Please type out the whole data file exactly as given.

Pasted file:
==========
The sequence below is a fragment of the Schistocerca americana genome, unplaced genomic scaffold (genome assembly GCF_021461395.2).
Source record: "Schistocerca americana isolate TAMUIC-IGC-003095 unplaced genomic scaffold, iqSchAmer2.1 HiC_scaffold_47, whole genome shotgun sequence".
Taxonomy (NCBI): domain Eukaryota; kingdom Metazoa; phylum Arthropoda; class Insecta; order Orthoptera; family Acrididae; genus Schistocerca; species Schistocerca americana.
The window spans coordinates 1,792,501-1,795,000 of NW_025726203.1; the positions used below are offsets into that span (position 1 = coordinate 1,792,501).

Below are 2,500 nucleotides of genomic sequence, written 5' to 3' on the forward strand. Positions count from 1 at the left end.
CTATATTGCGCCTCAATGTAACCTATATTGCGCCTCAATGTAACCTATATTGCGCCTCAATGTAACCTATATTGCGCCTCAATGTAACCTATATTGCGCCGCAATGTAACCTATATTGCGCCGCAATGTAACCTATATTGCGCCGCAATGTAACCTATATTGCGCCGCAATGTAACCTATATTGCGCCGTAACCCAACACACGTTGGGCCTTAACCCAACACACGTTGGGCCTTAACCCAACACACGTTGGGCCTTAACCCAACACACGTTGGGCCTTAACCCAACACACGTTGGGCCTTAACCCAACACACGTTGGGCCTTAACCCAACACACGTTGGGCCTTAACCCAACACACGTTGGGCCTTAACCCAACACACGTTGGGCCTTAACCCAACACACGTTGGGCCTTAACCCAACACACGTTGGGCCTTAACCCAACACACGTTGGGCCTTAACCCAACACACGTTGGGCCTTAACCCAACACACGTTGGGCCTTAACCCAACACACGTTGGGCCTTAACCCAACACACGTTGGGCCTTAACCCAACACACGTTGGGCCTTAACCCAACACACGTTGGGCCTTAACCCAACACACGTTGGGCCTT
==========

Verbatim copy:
The sequence below is a fragment of the Schistocerca americana genome, unplaced genomic scaffold (genome assembly GCF_021461395.2).
Source record: "Schistocerca americana isolate TAMUIC-IGC-003095 unplaced genomic scaffold, iqSchAmer2.1 HiC_scaffold_47, whole genome shotgun sequence".
Taxonomy (NCBI): domain Eukaryota; kingdom Metazoa; phylum Arthropoda; class Insecta; order Orthoptera; family Acrididae; genus Schistocerca; species Schistocerca americana.
The window spans coordinates 1,792,501-1,795,000 of NW_025726203.1; the positions used below are offsets into that span (position 1 = coordinate 1,792,501).

Below are 2,500 nucleotides of genomic sequence, written 5' to 3' on the forward strand. Positions count from 1 at the left end.
CTATATTGCGCCTCAATGTAACCTATATTGCGCCTCAATGTAACCTATATTGCGCCTCAATGTAACCTATATTGCGCCTCAATGTAACCTATATTGCGCCGCAATGTAACCTATATTGCGCCGCAATGTAACCTATATTGCGCCGCAATGTAACCTATATTGCGCCGCAATGTAACCTATATTGCGCCGTAACCCAACACACGTTGGGCCTTAACCCAACACACGTTGGGCCTTAACCCAACACACGTTGGGCCTTAACCCAACACACGTTGGGCCTTAACCCAACACACGTTGGGCCTTAACCCAACACACGTTGGGCCTTAACCCAACACACGTTGGGCCTTAACCCAACACACGTTGGGCCTTAACCCAACACACGTTGGGCCTTAACCCAACACACGTTGGGCCTTAACCCAACACACGTTGGGCCTTAACCCAACACACGTTGGGCCTTAACCCAACACACGTTGGGCCTTAACCCAACACACGTTGGGCCTTAACCCAACACACGTTGGGCCTTAACCCAACACACGTTGGGCCTTAACCCAACACACGTTGGGCCTTAACCCAACACACGTTGGGCCTTAACCCAACACACGTTGGGCCTT